On a normal goods market, supply and demand find an equilibrium, where, for
the equilibrium price, the quantity demanded is being supplied. However, it can
happen that the state is forced to intervene in this mechanism of price formation
for social- or economic- policy reasons. Maximum and minimum prices can be
used by the state as an instrument for this purpose. Which of the two instruments
is chosen depends on whether the state wants to improve the situation of
suppliers or consumers. By intervening in the market like this, the state
attempts to prevent the market equilibrium of supply and demand from being
First, the betterment or protection of consumers, i.e. the introduction of a maximum price, will be analyzed.
In order to avoid a too high price, e.g. for rent or staple foods, the state can set a maximum price that is lower than the equilibrium price. Thus, the consumer pays a lower price for the demanded good.
The figure above shows the effect of a maximum price. The market is in equilibrium at and . The maximum price leads to a supply of goods of and to a demand for goods of . Since there is now more demand than supply, there is an excess demand in the amount of the difference between the and .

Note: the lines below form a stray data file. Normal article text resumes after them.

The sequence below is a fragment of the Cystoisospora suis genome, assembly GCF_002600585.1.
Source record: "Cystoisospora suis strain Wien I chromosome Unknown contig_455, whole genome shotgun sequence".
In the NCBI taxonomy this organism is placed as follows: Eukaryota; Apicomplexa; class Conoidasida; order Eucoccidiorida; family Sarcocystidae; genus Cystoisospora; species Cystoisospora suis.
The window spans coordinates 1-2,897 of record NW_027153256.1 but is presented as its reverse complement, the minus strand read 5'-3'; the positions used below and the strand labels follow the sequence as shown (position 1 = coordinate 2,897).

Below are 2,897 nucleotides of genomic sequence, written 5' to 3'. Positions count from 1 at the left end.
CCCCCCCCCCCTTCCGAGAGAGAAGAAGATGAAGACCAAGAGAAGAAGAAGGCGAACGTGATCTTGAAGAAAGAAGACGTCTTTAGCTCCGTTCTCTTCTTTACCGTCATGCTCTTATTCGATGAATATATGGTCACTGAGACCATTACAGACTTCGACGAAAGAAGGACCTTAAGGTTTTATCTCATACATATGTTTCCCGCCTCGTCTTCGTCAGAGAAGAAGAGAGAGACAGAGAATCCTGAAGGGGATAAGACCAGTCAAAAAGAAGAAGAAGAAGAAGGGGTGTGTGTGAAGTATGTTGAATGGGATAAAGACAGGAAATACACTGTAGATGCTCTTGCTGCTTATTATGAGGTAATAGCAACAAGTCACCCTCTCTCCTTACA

A maximum price leads to a reduction in production and to an increase in the quantity demanded. The regulations of the maximum price prevent the price to rise above the equilibrium.
The level of the maximum price can be as far below the equilibrium price as desired. The further below the equilibrium price the maximum price lies, the greater the excess demand. In reality, unsatisfied demand seeks a valve. Typically, black- or barter- markets are created, additional services are requested, or the corresponding good can only be obtained through relationships.
The consumer surplus of the consumers remaining in the market increases at the expense of the remaining producers and the consumers and producers leaving the market.